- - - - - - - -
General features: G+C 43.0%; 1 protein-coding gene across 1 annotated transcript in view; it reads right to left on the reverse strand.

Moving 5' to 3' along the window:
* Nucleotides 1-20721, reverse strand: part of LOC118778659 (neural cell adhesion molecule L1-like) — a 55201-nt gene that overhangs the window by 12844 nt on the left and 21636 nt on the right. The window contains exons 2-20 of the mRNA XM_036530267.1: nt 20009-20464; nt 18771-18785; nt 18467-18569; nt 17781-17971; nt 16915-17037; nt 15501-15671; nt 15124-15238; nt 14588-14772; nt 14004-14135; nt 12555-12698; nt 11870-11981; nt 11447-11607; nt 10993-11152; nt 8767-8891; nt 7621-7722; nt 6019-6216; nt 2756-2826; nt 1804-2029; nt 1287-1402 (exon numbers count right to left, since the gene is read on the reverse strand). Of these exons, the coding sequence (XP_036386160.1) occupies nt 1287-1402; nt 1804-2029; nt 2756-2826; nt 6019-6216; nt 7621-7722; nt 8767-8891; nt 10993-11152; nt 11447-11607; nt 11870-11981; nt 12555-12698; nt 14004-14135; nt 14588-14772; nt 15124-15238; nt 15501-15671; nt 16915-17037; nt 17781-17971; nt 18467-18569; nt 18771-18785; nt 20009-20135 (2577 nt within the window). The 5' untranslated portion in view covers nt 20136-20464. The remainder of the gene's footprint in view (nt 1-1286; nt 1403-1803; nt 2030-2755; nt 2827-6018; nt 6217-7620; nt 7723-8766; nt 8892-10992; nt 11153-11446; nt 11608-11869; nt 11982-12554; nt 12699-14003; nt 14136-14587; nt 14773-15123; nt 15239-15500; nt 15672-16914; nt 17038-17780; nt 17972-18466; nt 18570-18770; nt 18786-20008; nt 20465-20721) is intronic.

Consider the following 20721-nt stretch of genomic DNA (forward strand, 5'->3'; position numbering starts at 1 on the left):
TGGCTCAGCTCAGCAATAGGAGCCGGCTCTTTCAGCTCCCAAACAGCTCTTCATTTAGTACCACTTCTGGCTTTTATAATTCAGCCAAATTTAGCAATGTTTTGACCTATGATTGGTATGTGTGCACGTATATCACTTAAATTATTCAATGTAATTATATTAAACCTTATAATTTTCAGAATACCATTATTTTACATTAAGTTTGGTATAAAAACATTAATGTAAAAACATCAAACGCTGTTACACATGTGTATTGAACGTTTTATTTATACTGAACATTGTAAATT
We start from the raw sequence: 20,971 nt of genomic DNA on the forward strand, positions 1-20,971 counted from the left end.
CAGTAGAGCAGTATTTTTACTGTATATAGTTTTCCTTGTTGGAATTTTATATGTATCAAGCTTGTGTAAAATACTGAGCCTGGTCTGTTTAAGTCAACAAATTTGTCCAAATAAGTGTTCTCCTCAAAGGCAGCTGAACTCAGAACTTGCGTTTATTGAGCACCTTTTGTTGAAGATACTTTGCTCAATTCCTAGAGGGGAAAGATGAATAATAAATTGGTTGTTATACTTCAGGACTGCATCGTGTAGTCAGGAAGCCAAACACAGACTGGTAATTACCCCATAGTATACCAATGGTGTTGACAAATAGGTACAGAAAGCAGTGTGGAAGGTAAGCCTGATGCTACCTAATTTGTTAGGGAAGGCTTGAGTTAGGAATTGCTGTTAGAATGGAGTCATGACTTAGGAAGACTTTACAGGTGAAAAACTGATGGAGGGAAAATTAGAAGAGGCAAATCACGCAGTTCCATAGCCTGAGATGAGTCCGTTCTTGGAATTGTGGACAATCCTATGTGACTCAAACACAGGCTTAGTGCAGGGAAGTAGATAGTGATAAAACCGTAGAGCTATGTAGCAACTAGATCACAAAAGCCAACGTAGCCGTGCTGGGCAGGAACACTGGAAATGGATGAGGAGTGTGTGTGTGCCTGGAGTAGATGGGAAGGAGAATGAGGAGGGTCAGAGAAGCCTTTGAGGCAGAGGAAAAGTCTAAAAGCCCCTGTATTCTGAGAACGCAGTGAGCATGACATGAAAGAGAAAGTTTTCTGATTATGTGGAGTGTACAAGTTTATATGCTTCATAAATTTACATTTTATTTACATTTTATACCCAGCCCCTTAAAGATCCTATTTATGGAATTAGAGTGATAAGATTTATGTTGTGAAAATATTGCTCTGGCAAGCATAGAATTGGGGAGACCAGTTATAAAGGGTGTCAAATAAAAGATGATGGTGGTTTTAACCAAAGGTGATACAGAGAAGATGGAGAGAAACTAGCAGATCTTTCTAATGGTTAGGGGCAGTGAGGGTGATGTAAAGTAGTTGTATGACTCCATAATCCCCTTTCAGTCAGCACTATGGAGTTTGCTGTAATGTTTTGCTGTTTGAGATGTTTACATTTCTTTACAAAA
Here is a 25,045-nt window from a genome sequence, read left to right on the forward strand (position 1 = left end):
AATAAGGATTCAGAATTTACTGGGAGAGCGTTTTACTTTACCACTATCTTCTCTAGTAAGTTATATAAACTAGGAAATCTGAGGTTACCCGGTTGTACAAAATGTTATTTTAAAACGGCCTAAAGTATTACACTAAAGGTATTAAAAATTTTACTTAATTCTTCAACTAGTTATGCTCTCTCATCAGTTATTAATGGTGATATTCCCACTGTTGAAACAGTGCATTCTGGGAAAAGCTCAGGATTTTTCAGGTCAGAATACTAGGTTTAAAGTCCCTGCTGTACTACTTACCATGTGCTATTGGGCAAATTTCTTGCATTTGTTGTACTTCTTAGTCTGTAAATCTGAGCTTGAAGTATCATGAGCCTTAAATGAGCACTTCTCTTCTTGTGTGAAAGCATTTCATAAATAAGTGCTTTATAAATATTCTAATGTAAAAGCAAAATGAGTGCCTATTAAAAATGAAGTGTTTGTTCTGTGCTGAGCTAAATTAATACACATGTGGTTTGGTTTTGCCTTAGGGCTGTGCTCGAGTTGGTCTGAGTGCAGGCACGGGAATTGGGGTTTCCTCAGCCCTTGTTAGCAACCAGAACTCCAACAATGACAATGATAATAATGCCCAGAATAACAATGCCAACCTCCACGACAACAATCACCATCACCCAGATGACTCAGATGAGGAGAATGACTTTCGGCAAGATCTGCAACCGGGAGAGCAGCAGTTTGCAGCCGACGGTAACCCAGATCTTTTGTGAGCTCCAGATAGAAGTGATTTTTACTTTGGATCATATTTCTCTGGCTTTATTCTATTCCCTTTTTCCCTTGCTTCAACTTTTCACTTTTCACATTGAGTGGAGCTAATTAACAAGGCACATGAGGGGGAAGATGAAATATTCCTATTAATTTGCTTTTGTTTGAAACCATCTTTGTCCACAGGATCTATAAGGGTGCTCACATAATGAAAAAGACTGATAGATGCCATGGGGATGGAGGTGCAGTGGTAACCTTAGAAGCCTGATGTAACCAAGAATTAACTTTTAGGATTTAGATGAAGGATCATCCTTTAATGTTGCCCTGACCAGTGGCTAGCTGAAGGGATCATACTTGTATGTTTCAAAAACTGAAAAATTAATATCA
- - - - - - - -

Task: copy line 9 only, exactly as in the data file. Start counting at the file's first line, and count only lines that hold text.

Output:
AATAAGGATTCAGAATTTACTGGGAGAGCGTTTTACTTTACCACTATCTTCTCTAGTAAGTTATATAAACTAGGAAATCTGAGGTTACCCGGTTGTACAAAATGTTATTTTAAAACGGCCTAAAGTATTACACTAAAGGTATTAAAAATTTTACTTAATTCTTCAACTAGTTATGCTCTCTCATCAGTTATTAATGGTGATATTCCCACTGTTGAAACAGTGCATTCTGGGAAAAGCTCAGGATTTTTCAGGTCAGAATACTAGGTTTAAAGTCCCTGCTGTACTACTTACCATGTGCTATTGGGCAAATTTCTTGCATTTGTTGTACTTCTTAGTCTGTAAATCTGAGCTTGAAGTATCATGAGCCTTAAATGAGCACTTCTCTTCTTGTGTGAAAGCATTTCATAAATAAGTGCTTTATAAATATTCTAATGTAAAAGCAAAATGAGTGCCTATTAAAAATGAAGTGTTTGTTCTGTGCTGAGCTAAATTAATACACATGTGGTTTGGTTTTGCCTTAGGGCTGTGCTCGAGTTGGTCTGAGTGCAGGCACGGGAATTGGGGTTTCCTCAGCCCTTGTTAGCAACCAGAACTCCAACAATGACAATGATAATAATGCCCAGAATAACAATGCCAACCTCCACGACAACAATCACCATCACCCAGATGACTCAGATGAGGAGAATGACTTTCGGCAAGATCTGCAACCGGGAGAGCAGCAGTTTGCAGCCGACGGTAACCCAGATCTTTTGTGAGCTCCAGATAGAAGTGATTTTTACTTTGGATCATATTTCTCTGGCTTTATTCTATTCCCTTTTTCCCTTGCTTCAACTTTTCACTTTTCACATTGAGTGGAGCTAATTAACAAGGCACATGAGGGGGAAGATGAAATATTCCTATTAATTTGCTTTTGTTTGAAACCATCTTTGTCCACAGGATCTATAAGGGTGCTCACATAATGAAAAAGACTGATAGATGCCATGGGGATGGAGGTGCAGTGGTAACCTTAGAAGCCTGATGTAACCAAGAATTAACTTTTAGGATTTAGATGAAGGATCATCCTTTAATGTTGCCCTGACCAGTGGCTAGCTGAAGGGATCATACTTGTATGTTTCAAAAACTGAAAAATTAATATCA